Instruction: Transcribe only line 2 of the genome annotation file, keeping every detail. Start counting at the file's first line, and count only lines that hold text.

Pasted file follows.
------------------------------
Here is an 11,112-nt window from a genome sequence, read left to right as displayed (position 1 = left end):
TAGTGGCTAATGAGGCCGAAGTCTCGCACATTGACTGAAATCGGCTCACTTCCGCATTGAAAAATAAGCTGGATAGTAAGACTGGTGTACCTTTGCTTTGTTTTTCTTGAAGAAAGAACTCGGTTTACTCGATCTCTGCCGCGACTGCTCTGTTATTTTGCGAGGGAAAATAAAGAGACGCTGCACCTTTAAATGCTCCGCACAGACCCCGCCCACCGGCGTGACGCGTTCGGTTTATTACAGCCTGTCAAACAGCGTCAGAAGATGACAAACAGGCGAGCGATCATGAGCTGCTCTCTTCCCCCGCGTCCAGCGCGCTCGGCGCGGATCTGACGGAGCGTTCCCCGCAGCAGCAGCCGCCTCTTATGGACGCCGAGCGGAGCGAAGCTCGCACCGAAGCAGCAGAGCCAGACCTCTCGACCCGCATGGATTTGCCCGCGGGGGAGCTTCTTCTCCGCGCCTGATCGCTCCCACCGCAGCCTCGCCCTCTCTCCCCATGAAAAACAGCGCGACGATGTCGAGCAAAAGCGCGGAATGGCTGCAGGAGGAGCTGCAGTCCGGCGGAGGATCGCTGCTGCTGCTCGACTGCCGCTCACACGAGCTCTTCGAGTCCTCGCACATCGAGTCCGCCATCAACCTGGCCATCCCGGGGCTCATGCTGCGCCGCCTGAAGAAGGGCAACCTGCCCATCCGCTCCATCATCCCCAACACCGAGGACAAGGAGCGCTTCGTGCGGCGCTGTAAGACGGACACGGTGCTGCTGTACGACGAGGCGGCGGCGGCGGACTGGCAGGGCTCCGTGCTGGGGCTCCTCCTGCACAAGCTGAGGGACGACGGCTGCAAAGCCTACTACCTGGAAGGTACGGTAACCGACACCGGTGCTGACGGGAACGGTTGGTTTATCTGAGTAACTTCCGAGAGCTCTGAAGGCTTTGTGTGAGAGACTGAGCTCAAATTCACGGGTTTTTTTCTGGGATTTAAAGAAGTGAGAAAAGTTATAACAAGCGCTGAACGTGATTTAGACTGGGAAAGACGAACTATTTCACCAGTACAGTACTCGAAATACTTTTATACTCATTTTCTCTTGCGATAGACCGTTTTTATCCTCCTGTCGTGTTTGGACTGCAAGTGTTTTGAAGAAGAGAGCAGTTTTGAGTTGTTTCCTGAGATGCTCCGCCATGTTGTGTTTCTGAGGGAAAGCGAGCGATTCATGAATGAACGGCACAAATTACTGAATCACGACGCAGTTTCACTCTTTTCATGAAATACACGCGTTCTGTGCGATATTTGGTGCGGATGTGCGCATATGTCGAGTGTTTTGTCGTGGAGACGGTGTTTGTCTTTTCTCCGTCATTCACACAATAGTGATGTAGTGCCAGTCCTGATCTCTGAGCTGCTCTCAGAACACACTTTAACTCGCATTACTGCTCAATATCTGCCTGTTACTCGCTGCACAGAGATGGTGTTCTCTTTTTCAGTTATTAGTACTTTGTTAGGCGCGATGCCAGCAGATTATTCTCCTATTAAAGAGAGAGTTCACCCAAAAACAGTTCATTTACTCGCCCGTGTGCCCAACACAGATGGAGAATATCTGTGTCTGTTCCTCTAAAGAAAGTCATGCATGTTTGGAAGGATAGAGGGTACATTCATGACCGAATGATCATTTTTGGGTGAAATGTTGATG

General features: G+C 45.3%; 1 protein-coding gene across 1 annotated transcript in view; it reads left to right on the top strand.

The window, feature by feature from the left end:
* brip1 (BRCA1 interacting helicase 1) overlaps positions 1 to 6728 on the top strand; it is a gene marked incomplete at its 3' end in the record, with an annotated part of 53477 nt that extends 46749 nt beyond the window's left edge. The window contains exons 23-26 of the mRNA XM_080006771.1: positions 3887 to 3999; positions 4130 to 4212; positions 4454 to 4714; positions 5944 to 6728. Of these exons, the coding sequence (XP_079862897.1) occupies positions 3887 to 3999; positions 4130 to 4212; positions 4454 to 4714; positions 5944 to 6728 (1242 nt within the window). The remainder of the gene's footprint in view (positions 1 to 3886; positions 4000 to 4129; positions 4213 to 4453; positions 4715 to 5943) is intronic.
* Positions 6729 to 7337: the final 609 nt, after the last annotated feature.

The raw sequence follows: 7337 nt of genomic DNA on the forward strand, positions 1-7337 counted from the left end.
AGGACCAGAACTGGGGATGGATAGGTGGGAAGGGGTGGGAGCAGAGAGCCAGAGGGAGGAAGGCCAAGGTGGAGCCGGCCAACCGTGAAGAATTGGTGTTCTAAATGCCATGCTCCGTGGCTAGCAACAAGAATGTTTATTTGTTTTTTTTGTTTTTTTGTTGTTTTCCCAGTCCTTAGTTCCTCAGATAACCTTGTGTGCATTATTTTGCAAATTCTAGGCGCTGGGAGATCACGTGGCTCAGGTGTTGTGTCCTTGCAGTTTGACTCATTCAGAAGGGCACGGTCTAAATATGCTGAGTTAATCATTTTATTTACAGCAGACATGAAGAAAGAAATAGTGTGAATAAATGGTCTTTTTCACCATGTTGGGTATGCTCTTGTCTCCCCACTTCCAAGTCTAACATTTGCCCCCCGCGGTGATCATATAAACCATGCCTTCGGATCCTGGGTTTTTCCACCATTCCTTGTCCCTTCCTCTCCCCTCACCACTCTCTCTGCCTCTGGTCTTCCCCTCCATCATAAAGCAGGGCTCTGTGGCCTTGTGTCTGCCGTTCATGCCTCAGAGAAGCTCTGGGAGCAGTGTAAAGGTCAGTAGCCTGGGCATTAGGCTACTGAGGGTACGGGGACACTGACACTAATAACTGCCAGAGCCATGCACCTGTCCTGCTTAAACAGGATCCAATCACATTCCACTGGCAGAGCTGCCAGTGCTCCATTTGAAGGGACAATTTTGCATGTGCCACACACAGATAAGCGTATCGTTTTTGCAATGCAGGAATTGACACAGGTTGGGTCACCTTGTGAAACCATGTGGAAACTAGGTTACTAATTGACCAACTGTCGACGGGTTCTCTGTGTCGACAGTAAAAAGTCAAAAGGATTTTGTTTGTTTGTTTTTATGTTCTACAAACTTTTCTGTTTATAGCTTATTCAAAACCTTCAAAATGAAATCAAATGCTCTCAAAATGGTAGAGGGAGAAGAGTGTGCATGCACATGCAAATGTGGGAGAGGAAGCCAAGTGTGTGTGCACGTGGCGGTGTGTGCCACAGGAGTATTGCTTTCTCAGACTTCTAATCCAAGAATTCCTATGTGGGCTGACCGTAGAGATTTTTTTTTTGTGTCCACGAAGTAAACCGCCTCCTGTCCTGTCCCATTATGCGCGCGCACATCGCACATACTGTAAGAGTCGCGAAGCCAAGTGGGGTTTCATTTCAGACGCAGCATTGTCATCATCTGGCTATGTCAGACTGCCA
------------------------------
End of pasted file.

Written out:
TAGTGGCTAATGAGGCCGAAGTCTCGCACATTGACTGAAATCGGCTCACTTCCGCATTGAAAAATAAGCTGGATAGTAAGACTGGTGTACCTTTGCTTTGTTTTTCTTGAAGAAAGAACTCGGTTTACTCGATCTCTGCCGCGACTGCTCTGTTATTTTGCGAGGGAAAATAAAGAGACGCTGCACCTTTAAATGCTCCGCACAGACCCCGCCCACCGGCGTGACGCGTTCGGTTTATTACAGCCTGTCAAACAGCGTCAGAAGATGACAAACAGGCGAGCGATCATGAGCTGCTCTCTTCCCCCGCGTCCAGCGCGCTCGGCGCGGATCTGACGGAGCGTTCCCCGCAGCAGCAGCCGCCTCTTATGGACGCCGAGCGGAGCGAAGCTCGCACCGAAGCAGCAGAGCCAGACCTCTCGACCCGCATGGATTTGCCCGCGGGGGAGCTTCTTCTCCGCGCCTGATCGCTCCCACCGCAGCCTCGCCCTCTCTCCCCATGAAAAACAGCGCGACGATGTCGAGCAAAAGCGCGGAATGGCTGCAGGAGGAGCTGCAGTCCGGCGGAGGATCGCTGCTGCTGCTCGACTGCCGCTCACACGAGCTCTTCGAGTCCTCGCACATCGAGTCCGCCATCAACCTGGCCATCCCGGGGCTCATGCTGCGCCGCCTGAAGAAGGGCAACCTGCCCATCCGCTCCATCATCCCCAACACCGAGGACAAGGAGCGCTTCGTGCGGCGCTGTAAGACGGACACGGTGCTGCTGTACGACGAGGCGGCGGCGGCGGACTGGCAGGGCTCCGTGCTGGGGCTCCTCCTGCACAAGCTGAGGGACGACGGCTGCAAAGCCTACTACCTGGAAGGTACGGTAACCGACACCGGTGCTGACGGGAACGGTTGGTTTATCTGAGTAACTTCCGAGAGCTCTGAAGGCTTTGTGTGAGAGACTGAGCTCAAATTCACGGGTTTTTTTCTGGGATTTAAAGAAGTGAGAAAAGTTATAACAAGCGCTGAACGTGATTTAGACTGGGAAAGACGAACTATTTCACCAGTACAGTACTCGAAATACTTTTATACTCATTTTCTCTTGCGATAGACCGTTTTTATCCTCCTGTCGTGTTTGGACTGCAAGTGTTTTGAAGAAGAGAGCAGTTTTGAGTTGTTTCCTGAGATGCTCCGCCATGTTGTGTTTCTGAGGGAAAGCGAGCGATTCATGAATGAACGGCACAAATTACTGAATCACGACGCAGTTTCACTCTTTTCATGAAATACACGCGTTCTGTGCGATATTTGGTGCGGATGTGCGCATATGTCGAGTGTTTTGTCGTGGAGACGGTGTTTGTCTTTTCTCCGTCATTCACACAATAGTGATGTAGTGCCAGTCCTGATCTCTGAGCTGCTCTCAGAACACACTTTAACTCGCATTACTGCTCAATATCTGCCTGTTACTCGCTGCACAGAGATGGTGTTCTCTTTTTCAGTTATTAGTACTTTGTTAGGCGCGATGCCAGCAGATTATTCTCCTATTAAAGAGAGAGTTCACCCAAAAACAGTTCATTTACTCGCCCGTGTGCCCAACACAGATGGAGAATATCTGTGTCTGTTCCTCTAAAGAAAGTCATGCATGTTTGGAAGGATAGAGGGTACATTCATGACCGAATGATCATTTTTGGGTGAAATGTTGATG